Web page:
1. The resurrection of Christ ensures that there is life beyond the grave. One of the greatest blessings of the resurrection is that we can know that life exists beyond the grave. Death is not the end for the believer. Rather, it is the fascinating beginning to a new state of existence. To be absent from this body is to be present with God (2 Corinthians 5:8). Yet that is not the end of the story. Christ’s resurrection ensures us that we too will experience a resurrection. We will be raised from the dead. Even if our bodies are nothing more than a few molecules at the time of Christ’s appearance, we will be transformed with bodies much that the risen Christ held.
  1. The resurrection of Christ is evidentiarily solid. The resurrection of Christ is as certain an event of history as it was that Alexander the Great was a Macedonian conqueror, that General George Washington became the first President of the United States, or that Abraham Lincoln read the Emancipation Proclamation.
  1. The resurrection is our basis of hope! While life can often seem hopeless, the historicity of the resurrection tells us that all is not lost. Christ has overcome! We have victory in him, hope for tomorrow.
  1. The resurrection is evidence of God’s love! Christ’s death, burial, and resurrection is evidence of God’s great love towards us. All of this was done to save us from sin and to ensure us that we have eternal life through God’s Son Jesus. What could be better than that? This morbid life with all its perils and horror will not have the final say. God gives us life everlasting…as promised and evidenced through the resurrection of Christ Jesus.

 

Happy Easter everyone!!!

 

© March 24, 2016. Brian Chilton.

 

 

A Case for the Empty Tomb (Part 2: Historical Evidence)

The previous section examined the arguments posed against the empty tomb hypothesis. The paper demonstrated in the first article that the arguments against the empty tomb hypothesis fail greatly. This article will provide a historical argument for the empty tomb hypothesis. If the Gospels are correct in that the tomb was truly empty on the first Easter Sunday, then one would expect to find that the ancient burial practices of first-century Judaism would match the type of burial that is presented in the Christian tradition. Did people in first-century Palestine bury their dead tombs like the “new tomb…cut in the rock” (Matthew 27:60)?

The canonical Gospels’ account of Jesus’ burial indeed matches the burial practices of first-century Palestine. Elwell and Beitzel denote that “Bodies were buried in tombs, that is, natural caves or rock-hewn sepulchers, such as that belonging to Joseph of Arimathea where the body of Jesus was laid (Mt. 27:59, 60), as well as in shallow graves covered with rock heaps serving both to mark them and to prevent desecration of the body by animals.”[1] Thus, even if Jesus had been buried in a shallow grave, the practices of the time did not readily allow easy access to predators. Yet, as it was noted earlier, it is highly unlikely that the Gospel writers would invent Joseph of Arimathea. Therefore, it is highly unlikely that the Evangelists would invent the empty tomb especially due to the use of a rock-hewn tombs at the time.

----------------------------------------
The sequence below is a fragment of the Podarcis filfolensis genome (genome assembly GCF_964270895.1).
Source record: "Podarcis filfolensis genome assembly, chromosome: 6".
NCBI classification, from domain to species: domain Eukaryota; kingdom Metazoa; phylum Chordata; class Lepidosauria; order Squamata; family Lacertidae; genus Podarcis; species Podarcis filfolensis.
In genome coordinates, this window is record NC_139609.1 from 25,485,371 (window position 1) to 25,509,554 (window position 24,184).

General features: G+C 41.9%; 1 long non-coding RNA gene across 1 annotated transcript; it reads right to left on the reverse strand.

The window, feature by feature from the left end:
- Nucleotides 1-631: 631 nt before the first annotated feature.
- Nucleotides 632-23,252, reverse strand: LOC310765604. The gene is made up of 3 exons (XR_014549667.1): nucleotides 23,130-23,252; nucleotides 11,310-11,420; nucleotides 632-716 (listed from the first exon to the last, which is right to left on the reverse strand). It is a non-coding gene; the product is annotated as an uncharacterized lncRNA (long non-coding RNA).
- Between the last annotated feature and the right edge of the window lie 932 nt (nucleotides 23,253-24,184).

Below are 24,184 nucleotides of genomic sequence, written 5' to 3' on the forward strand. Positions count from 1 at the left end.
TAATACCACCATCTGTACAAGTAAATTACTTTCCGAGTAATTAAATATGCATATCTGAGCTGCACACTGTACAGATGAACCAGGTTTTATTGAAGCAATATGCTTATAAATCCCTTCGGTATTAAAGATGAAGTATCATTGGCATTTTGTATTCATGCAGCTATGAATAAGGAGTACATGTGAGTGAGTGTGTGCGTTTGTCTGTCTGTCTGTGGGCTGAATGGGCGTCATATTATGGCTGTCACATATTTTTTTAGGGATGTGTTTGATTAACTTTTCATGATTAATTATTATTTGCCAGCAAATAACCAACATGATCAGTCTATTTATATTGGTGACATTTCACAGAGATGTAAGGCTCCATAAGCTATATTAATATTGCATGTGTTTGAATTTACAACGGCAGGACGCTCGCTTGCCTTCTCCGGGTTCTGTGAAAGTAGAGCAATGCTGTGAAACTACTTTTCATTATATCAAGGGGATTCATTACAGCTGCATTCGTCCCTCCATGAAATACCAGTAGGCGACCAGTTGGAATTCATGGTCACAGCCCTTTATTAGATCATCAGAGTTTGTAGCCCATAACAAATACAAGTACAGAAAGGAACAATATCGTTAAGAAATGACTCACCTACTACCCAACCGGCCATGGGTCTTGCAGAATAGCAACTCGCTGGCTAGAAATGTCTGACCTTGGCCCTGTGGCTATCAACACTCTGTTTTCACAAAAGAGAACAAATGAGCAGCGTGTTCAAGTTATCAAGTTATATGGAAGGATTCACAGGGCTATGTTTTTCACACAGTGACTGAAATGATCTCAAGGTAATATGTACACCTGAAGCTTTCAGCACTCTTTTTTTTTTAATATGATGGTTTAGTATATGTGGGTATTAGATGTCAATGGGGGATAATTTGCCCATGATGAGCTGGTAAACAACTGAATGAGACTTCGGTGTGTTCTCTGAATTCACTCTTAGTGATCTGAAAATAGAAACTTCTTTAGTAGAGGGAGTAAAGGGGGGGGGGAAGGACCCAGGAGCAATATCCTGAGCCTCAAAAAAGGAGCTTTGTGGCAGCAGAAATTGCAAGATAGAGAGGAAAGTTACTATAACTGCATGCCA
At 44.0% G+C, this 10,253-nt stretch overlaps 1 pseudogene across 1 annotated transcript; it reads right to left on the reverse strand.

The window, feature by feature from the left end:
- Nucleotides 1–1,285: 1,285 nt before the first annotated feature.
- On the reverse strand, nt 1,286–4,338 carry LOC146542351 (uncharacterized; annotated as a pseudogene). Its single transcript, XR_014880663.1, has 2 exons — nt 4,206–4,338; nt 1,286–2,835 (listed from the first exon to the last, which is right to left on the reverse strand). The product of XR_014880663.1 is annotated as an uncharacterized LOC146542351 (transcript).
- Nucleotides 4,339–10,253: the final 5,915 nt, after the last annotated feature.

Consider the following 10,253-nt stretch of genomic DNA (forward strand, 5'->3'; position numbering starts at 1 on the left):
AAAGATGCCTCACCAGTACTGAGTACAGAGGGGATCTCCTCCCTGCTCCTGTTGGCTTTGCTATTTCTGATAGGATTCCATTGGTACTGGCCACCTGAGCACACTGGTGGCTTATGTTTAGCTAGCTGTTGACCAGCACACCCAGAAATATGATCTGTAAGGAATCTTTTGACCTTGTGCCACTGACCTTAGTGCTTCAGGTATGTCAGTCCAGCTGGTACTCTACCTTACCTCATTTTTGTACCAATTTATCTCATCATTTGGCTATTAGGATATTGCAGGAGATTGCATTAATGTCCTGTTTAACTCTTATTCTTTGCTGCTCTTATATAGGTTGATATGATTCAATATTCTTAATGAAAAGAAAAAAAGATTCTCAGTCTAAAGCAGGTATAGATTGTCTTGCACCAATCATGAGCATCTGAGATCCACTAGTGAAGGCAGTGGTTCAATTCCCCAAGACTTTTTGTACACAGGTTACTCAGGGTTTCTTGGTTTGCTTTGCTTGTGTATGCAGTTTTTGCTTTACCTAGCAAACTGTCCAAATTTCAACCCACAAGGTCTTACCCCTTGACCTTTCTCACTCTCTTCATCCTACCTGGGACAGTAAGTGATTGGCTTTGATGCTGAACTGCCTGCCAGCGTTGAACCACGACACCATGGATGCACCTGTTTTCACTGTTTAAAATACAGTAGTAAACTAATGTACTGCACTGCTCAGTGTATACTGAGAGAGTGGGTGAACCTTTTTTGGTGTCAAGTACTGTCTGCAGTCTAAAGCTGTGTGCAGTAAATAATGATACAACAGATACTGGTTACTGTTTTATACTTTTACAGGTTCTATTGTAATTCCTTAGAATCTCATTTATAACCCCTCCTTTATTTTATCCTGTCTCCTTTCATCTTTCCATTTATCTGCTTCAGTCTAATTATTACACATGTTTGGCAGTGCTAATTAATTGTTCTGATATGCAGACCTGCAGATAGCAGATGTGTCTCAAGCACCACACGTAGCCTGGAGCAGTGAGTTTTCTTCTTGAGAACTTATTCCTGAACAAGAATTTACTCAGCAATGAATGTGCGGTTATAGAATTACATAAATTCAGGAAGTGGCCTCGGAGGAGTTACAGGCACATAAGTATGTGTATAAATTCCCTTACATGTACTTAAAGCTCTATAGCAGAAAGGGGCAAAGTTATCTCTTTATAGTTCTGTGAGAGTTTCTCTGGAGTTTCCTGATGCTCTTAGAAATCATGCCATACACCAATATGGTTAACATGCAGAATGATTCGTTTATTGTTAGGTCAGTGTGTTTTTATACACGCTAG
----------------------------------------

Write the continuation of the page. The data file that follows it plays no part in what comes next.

N. T. Wright notes that “the burial so carefully described in the gospels was, as we would expect in first-century Palestinian Judaism, the initial stage of a two-stage burial.”[2] Families would bury their dead in a rock-hewn tomb. The families would prepare the body with spices. Then after a year, the family would return to gather the bones of the departed and place them in a family ossuary.[3] Why did they conduct this practice? Wright, paraphrasing Eric M. Meyers work, notes that “secondary burial…reflects a belief in a continuing nephesh, [sic] enabling the bones to provide ‘at least a shadow of their strength in life’, with the mortal remains constituting ‘the very essence of that person in death.’”[4] Since the Evangelists’ description of the burial of Jesus matches the practices of first-century Palestinian Judaism, the empty tomb hypothesis again strengthens. But, would Pilate have granted the body of Jesus to Joseph of Arimathea?

JamesOssuary-1-
This ossuary holds an inscription that it is the burial box belonging to James, the brother of Jesus–traditionally held to be the writer of the Epistle of James and early leader of the church.